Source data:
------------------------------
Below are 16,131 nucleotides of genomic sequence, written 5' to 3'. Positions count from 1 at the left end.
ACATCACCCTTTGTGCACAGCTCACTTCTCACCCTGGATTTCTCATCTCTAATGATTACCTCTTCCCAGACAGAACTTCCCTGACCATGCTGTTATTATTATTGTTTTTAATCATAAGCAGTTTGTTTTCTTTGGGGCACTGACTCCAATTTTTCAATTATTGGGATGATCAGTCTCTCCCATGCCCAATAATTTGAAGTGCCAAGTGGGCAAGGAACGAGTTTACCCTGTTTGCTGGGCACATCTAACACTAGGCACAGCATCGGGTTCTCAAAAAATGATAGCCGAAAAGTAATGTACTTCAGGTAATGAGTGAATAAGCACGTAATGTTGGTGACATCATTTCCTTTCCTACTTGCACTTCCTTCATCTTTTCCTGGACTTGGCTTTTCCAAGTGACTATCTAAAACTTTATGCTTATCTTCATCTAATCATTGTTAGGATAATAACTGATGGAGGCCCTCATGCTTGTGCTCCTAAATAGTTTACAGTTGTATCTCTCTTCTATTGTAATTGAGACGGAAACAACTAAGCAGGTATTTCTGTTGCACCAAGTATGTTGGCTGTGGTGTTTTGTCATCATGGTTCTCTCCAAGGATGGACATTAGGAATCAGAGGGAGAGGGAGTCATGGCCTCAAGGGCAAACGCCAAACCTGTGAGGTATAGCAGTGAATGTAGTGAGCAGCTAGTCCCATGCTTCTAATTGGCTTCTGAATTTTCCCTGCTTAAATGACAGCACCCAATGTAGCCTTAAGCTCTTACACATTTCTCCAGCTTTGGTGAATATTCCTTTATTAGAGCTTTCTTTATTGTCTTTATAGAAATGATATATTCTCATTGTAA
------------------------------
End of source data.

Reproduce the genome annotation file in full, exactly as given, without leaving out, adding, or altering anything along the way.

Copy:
Below are 16,131 nucleotides of genomic sequence, written 5' to 3'. Positions count from 1 at the left end.
ACATCACCCTTTGTGCACAGCTCACTTCTCACCCTGGATTTCTCATCTCTAATGATTACCTCTTCCCAGACAGAACTTCCCTGACCATGCTGTTATTATTATTGTTTTTAATCATAAGCAGTTTGTTTTCTTTGGGGCACTGACTCCAATTTTTCAATTATTGGGATGATCAGTCTCTCCCATGCCCAATAATTTGAAGTGCCAAGTGGGCAAGGAACGAGTTTACCCTGTTTGCTGGGCACATCTAACACTAGGCACAGCATCGGGTTCTCAAAAAATGATAGCCGAAAAGTAATGTACTTCAGGTAATGAGTGAATAAGCACGTAATGTTGGTGACATCATTTCCTTTCCTACTTGCACTTCCTTCATCTTTTCCTGGACTTGGCTTTTCCAAGTGACTATCTAAAACTTTATGCTTATCTTCATCTAATCATTGTTAGGATAATAACTGATGGAGGCCCTCATGCTTGTGCTCCTAAATAGTTTACAGTTGTATCTCTCTTCTATTGTAATTGAGACGGAAACAACTAAGCAGGTATTTCTGTTGCACCAAGTATGTTGGCTGTGGTGTTTTGTCATCATGGTTCTCTCCAAGGATGGACATTAGGAATCAGAGGGAGAGGGAGTCATGGCCTCAAGGGCAAACGCCAAACCTGTGAGGTATAGCAGTGAATGTAGTGAGCAGCTAGTCCCATGCTTCTAATTGGCTTCTGAATTTTCCCTGCTTAAATGACAGCACCCAATGTAGCCTTAAGCTCTTACACATTTCTCCAGCTTTGGTGAATATTCCTTTATTAGAGCTTTCTTTATTGTCTTTATAGAAATGATATATTCTCATTGTAA